The word ghetto is one that is used often by those who are concerned with the future of the Vietnamese refugees here. Nobody thinks it is a good idea. Many think Father Khoat’s persistent efforts to reunite all the people he led at Fort Chaffee are partly to blame. Khoat has kept in touch with his people by mail, telephone, and a Vietnamese-language newsletter he edits—and, it is said, writes, signing the more innocuous pieces and employing pseudonyms for the strident ones. The newsletter is financed by donations solicited from the refugees and is devoted primarily to strong anticommunism and propagandizing for the “Vung Tau Village,” which Khoat still proposes to begin at a yet undisclosed spot near Beaumont. Khoat believes that it is the only chance most of his adult followers have to lead productive and happy lives in the United States. The children, he thinks, will be easily assimilated into American life within a generation, although he is clearly a cultural nationalist who one suspects is less happy at that prospect than he will say to American visitors. For their parents he sees only sadness unless he is able to have his way, drawing distinctions between American and Vietnamese society that are sharpened by his shaky English: “Americans are happy when they are comfortable. They prefer to live alone as long as they have a big house, a car, television, washing machine, and so on. My people need a community to live with and enjoy one another, to share happiness, sadness, and joy in our own way. When they live alone, they are unhappy.” In a recent newsletter Father Khoat claims to have about 1000 acres of farmland in a vaguely described location somewhere between Beaumont and Orange on the Sabine River, although when I spoke to him just before the announcement he could not remember where the tract under consideration was. He said he had also raised the capital and would soon be buying his first fishing boat and preparing to set up a factory to manufacture fish sauce. His investors, whom he would not name, are said to be businessmen from New York, Washington, and California. Because it is a violation of Canon Law for a priest to involve himself in secular business affairs, Khoat’s name cannot appear on deeds or incorporation documents without his incurring very serious ecclesiastical difficulties. More than one observer in the area thinks that Khoat’s statements are simply untrue and are intended to serve only as a means of encouraging Vietnamese families to come to the Beaumont area, presenting to those who would discourage the influx a simple fait accompli. Others hold even less charitable interpretations of his actions. Whatever may be the truth, Khoat has in the past urged refugees to give up seemingly satisfactory sponsorships from as far away as California and Florida to come here on the pretext of jobs and housing that did not exist.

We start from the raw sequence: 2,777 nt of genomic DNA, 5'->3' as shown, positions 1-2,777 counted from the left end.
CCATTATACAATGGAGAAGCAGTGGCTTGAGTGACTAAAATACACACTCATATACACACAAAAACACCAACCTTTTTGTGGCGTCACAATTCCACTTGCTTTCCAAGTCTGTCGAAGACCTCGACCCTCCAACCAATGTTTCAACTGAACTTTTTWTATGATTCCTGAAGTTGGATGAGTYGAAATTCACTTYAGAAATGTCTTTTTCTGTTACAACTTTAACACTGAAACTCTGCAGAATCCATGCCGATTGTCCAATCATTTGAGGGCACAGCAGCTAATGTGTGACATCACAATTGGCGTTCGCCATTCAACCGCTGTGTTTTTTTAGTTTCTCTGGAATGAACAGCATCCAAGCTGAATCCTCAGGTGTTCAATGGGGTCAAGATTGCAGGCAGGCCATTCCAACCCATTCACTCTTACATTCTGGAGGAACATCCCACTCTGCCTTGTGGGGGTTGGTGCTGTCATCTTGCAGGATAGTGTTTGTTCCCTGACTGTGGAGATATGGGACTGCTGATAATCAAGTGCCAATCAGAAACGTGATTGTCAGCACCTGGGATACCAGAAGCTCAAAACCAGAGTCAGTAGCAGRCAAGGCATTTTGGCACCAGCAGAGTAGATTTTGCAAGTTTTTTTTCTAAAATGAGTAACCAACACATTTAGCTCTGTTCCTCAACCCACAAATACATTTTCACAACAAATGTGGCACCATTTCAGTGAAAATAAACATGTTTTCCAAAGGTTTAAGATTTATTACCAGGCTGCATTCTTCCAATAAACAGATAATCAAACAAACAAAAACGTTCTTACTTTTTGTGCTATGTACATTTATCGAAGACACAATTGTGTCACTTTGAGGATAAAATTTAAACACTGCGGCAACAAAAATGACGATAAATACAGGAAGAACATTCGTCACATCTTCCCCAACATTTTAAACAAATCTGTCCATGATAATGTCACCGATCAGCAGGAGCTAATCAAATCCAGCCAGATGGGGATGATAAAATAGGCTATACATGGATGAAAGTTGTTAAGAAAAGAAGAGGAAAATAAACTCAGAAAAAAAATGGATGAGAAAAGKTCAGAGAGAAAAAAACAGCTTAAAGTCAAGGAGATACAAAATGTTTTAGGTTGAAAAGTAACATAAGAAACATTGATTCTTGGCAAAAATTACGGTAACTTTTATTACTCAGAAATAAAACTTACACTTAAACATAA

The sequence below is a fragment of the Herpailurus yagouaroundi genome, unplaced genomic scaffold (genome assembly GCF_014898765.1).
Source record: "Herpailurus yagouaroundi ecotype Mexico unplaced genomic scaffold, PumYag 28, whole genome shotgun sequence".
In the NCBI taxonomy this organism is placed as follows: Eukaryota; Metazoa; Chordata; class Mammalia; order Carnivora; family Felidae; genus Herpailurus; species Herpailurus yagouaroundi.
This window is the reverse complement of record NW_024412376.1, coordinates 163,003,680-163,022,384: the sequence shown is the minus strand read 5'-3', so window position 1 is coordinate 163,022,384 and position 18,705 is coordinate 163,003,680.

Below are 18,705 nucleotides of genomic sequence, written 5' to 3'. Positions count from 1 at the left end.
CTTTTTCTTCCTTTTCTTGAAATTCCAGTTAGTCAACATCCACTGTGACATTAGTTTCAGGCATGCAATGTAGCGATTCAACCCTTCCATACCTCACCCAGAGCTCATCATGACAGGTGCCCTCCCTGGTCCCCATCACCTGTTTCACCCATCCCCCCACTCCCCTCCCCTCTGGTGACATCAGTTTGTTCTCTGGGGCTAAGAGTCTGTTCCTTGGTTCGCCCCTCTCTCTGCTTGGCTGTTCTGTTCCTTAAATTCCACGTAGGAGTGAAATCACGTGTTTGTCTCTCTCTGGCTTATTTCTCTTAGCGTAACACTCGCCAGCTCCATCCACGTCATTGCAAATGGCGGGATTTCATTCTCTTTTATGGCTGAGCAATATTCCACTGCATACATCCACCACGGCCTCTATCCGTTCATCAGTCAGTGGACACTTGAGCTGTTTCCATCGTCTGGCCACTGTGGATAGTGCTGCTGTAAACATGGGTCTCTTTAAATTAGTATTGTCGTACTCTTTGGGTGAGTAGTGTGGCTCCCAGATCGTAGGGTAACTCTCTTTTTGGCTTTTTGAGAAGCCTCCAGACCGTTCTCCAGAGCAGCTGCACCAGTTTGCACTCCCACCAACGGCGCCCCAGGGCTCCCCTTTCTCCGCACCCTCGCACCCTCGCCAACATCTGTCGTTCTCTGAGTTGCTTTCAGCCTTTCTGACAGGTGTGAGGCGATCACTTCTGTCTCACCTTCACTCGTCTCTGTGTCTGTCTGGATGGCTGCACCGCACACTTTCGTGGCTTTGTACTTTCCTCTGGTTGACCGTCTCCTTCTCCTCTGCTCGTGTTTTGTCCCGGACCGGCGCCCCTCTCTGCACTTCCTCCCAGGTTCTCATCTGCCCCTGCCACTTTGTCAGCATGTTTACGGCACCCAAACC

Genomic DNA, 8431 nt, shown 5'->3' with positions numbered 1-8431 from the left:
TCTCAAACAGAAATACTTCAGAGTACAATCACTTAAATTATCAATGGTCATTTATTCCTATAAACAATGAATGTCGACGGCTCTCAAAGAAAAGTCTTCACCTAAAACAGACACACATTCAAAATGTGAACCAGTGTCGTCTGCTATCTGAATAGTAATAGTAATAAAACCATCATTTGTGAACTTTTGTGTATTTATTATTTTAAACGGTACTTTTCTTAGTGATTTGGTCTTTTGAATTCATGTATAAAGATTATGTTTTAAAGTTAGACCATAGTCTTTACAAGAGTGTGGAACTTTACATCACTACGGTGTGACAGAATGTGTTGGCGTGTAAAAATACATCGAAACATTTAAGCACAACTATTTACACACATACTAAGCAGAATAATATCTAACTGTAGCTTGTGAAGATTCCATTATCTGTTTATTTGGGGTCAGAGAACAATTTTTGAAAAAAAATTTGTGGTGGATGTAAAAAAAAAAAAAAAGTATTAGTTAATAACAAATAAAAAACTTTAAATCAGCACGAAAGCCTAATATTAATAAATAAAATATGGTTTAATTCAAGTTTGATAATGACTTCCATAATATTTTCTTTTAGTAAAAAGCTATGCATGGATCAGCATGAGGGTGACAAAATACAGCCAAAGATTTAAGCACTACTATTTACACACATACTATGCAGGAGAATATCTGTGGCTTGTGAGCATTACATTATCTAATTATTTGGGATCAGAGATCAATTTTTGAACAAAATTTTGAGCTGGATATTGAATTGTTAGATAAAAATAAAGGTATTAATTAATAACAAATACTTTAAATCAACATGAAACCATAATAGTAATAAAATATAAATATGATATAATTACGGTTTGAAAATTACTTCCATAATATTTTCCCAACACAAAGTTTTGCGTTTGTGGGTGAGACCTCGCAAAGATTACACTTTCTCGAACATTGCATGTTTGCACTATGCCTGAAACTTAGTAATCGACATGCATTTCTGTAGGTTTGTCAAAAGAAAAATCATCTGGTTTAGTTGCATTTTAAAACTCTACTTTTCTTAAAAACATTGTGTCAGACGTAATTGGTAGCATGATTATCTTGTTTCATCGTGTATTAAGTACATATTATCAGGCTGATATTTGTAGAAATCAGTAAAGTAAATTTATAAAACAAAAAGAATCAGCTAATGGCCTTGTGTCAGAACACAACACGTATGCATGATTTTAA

Persons who resist Khoat’s schemes for a village tend to do so quite strenuously. One of those is Goodwill Industries’ Dan Nisley, who believes that what Father Mulligan has done in Orange is a model of what should have been done everywhere. “Khoat held up dreams,” he says of the earlier discussions of the village idea, “and we held up reality. We tried our best to tell them dreams are fine, but tomorrow you have to have food.” He fears that the village, if it could be established, would become a magnet for refugees in difficulty: “a good place to throw a bunch of people we didn’t have anything good to do with.” Nevertheless, Nisley, who knows a good deal more about Vietnamese society and culture than any of the other Americans in the area, foresees serious difficulties that he believes are only beginning to surface. Despite his admiration for the selflessness of many of the American sponsors here, he emphasizes that “you can’t keep on an emotional high forever.” Many sponsors, he fears, have tended to sentimentalize the refugees’ situation and are riding for a fall to the extent that they expect the Vietnamese to respond to their kindness better than anyone else would. For one thing there is the inevitable clash of cultural values. “Like everybody else,” Nisley says, “the Vietnamese can be terribly racist. They don’t especially like us. By and large they consider themselves smarter than Americans. They believe that they have a superior culture, which is why many of the older ones will not change their ways. And as a group an awful lot of them are not grateful. Many sponsors have opened their lives to them and expected a gratitude that is not coming through. A lot of the refugees think we owe it to them. We told them we did. We told them that our actions made it necessary for them to leave their country and come here.” Whatever the reason, Nisley’s fears are beginning to come true. Dr. Nguyen Van Chau, a refugee with a doctorate in English literature from the University of Paris who works for the Catholic Conference in Port Arthur, says many of the sponsors have grown “morally tired and sometimes bitter” over personal difficulties with refugees and are relying more and more on his office for help. Like the other voluntary agencies, the Catholic Conference long ago spent its share of the funds allocated by Congress, and there is no more money in the government pipeline. But, while the lead item carried by most of the news media following HEW’s March 15 report to Congress was that almost eight of ten refugees who headed families had jobs, by simply turning that figure around one comes up with a more than 20 per cent unemployment rate, hardly sparkling. The fine print makes things even clearer: 18 per cent of refugee households are earning less than $2400 annually, another 15 per cent between $2400 and $4799, and 21 per cent more between $4800 and $7100. Given the large size of Vietnamese families it is likely that close to half of them are existing well below the poverty level.